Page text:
Police sources say in a majority of cases — where pictures are morphed or uploaded on pornographic websites — the miscreants are known to the victims, who fearing social stigma, keep the issue under wraps instead of admitting their association with the culprits.
The Chandigarh police received as many as 600 cyber-related complaints, including hacking of Facebook account and morphing of pictures.
UT inspector-general of police (IGP) RP Upadhyaya says youngsters should exercise caution and avoid logging onto Facebook and other social networking sites at cyber cafes. “Youngsters should not share confidential information on social networking sites,” he adds.
To curb the ‘sexting’ trend in youngsters, Upadhyaya says, “The police circulated an SMS in April this year wherein parents of minor children were advised to keep a tab on them. In sexting, teenagers exchange pornographic pictures and videos.”
Youngsters should avoid logging onto Facebook and other social networking sites at cyber cafes. They should not share confidential information.
RP Upadhyaya, UT-IGP
Cracking the whip on fraudsters
There are various ways to track miscreants who indulge in hacking and post derogatory comments and pictures on social networking sites. If the company’s representatives and managers are non co-operative, the investigation process may be delayed. Experienced and trained staff track the IP address and other details. If need be, help of IT experts is taken.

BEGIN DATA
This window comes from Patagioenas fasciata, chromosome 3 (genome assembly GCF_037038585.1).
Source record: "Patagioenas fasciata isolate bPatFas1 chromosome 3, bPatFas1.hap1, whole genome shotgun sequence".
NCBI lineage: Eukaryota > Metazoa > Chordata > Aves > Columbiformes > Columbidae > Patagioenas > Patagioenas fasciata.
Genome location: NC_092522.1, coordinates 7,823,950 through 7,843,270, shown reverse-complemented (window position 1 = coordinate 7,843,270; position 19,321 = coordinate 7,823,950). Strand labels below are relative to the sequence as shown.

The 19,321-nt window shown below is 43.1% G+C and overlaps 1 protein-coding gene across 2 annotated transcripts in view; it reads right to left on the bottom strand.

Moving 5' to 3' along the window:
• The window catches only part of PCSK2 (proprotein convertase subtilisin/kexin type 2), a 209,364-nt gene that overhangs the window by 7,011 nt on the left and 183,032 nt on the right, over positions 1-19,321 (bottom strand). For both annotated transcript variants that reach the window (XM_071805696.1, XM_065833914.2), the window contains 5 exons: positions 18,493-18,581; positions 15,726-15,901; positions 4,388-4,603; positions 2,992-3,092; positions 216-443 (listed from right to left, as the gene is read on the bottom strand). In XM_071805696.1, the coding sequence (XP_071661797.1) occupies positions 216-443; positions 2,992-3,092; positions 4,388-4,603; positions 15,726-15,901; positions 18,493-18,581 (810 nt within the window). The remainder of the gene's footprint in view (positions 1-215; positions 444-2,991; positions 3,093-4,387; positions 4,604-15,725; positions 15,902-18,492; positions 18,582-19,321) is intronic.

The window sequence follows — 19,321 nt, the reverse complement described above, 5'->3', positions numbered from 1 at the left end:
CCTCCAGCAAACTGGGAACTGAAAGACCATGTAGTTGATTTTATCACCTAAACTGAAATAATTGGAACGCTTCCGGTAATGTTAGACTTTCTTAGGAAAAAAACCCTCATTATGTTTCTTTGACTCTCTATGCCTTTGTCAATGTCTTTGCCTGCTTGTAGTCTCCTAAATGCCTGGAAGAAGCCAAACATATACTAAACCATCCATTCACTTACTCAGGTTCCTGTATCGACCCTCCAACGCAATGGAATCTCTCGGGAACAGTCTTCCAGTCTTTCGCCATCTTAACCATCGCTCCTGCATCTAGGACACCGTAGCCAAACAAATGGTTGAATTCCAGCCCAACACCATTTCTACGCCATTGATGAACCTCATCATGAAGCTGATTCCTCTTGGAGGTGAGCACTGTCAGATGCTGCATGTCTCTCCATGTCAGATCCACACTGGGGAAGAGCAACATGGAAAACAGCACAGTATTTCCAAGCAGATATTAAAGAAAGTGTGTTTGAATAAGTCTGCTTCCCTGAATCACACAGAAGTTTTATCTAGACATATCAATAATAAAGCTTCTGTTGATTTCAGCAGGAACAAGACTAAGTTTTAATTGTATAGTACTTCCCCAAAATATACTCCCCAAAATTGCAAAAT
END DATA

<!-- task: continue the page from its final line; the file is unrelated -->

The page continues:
Information Technology Act Section 663-year imprisonment or fine of up to Rs 2 lakh or both for online abuse.
Section 66-A Punishment for sending offensive messages through communication service, devices. The violators can also be booked under the Indian Penal Code sections of fraud and cheatingAdvisory
1. Do not share passwords, user names, account IDs or PINs with anyone.
2. Don’t post every small detail online. Put in public domain only what is important?
3. Protect your identity. One should ensure to make use of relevant passwords that are difficult to guess and hack. Instead come up with passwords that are longer and contains both letters and alphabets.
4. Avoid putting pictures on social networking sites, particularly girls, as these can be lifted and morphed.
5. On social networking sites, always accept friend requests of those you know or are mutual friends.
6. Never meet someone you met online without your parents’ consent.
What to report
2013: Number of Complaints